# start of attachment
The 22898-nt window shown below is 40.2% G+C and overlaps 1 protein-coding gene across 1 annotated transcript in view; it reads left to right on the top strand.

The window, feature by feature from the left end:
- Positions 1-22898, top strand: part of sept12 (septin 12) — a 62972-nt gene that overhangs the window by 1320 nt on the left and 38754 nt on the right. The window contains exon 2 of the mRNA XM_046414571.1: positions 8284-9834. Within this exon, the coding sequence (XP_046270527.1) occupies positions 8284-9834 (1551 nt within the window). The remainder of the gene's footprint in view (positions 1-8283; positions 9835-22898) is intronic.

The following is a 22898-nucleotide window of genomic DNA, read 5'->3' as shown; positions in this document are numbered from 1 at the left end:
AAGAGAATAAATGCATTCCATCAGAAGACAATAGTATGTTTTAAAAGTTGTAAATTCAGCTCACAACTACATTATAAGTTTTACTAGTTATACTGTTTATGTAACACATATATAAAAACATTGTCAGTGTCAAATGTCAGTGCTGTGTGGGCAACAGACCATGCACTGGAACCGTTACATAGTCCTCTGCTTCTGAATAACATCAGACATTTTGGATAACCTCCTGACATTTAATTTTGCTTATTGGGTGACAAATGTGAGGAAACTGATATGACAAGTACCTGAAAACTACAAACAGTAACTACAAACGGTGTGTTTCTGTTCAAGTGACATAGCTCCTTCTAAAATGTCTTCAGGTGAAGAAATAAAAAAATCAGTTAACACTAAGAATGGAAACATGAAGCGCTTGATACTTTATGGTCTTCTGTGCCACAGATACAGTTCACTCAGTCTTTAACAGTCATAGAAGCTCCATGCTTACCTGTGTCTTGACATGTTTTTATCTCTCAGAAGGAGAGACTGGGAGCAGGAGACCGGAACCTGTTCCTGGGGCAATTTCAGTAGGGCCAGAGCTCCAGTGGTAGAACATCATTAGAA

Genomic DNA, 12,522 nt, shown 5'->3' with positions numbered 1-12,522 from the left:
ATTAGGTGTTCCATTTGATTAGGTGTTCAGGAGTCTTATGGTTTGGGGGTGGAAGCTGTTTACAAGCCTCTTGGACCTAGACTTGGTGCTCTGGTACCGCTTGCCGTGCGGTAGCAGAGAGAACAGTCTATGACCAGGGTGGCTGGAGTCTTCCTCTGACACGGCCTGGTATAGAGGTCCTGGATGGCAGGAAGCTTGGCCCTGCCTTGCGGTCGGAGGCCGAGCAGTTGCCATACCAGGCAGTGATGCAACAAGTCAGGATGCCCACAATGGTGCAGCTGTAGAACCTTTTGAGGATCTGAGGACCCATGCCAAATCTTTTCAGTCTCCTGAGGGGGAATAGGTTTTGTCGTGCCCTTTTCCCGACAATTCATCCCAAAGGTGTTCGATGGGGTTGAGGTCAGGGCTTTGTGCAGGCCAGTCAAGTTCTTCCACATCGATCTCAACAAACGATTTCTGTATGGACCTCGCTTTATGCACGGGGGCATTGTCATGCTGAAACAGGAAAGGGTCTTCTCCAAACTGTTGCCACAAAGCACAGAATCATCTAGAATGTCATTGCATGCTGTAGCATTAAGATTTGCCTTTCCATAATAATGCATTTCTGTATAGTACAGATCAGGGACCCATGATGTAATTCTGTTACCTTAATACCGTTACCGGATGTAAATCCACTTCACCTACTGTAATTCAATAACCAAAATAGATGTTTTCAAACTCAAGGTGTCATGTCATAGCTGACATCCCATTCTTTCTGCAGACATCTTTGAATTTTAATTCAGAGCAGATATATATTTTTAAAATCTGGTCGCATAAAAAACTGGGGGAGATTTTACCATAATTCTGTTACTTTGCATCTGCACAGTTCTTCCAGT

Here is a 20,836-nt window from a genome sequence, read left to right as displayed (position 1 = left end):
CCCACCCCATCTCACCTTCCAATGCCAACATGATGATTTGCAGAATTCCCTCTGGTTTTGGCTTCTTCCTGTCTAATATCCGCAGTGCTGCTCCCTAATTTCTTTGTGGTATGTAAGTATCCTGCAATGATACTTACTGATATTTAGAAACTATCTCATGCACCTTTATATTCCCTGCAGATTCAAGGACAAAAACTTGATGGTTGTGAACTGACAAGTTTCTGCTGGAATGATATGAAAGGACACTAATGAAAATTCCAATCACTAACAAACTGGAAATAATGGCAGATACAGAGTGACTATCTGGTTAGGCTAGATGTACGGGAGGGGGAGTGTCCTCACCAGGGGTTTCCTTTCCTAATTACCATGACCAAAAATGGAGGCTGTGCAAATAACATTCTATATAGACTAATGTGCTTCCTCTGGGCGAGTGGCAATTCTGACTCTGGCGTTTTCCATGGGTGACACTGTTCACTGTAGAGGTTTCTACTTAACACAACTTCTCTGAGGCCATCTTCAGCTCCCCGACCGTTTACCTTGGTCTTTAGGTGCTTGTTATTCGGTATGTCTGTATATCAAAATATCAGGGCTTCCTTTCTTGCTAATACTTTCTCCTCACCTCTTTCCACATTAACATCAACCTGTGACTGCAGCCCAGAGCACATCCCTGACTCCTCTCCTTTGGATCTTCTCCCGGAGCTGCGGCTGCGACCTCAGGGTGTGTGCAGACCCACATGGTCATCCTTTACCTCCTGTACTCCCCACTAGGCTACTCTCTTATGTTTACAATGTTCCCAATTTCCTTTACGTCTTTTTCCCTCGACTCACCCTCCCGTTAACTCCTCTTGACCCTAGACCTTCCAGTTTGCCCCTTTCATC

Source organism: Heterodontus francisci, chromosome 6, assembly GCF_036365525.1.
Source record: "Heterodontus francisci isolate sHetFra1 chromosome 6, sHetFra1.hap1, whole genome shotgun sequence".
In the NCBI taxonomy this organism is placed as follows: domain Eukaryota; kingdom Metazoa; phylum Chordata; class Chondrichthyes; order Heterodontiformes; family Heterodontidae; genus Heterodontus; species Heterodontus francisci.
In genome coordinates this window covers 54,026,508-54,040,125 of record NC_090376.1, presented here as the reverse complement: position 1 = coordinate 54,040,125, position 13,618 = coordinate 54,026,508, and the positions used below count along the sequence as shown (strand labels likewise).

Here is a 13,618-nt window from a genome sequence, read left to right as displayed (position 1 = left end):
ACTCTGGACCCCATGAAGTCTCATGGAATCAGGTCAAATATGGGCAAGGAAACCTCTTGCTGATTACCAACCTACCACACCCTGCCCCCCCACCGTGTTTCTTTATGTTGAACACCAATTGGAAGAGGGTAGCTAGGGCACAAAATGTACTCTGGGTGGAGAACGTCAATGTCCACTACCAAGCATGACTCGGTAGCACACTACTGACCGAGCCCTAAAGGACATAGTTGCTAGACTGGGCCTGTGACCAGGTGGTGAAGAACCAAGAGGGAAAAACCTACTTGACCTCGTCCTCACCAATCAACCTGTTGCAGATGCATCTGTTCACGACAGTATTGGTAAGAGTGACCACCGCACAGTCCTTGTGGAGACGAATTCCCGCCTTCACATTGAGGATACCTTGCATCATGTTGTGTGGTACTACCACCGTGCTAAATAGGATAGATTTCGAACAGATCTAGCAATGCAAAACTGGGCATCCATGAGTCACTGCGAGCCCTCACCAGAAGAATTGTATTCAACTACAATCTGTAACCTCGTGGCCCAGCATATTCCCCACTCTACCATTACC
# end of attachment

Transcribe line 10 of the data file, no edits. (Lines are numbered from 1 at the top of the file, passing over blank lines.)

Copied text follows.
Source organism: Heterodontus francisci, chromosome 6, assembly GCF_036365525.1.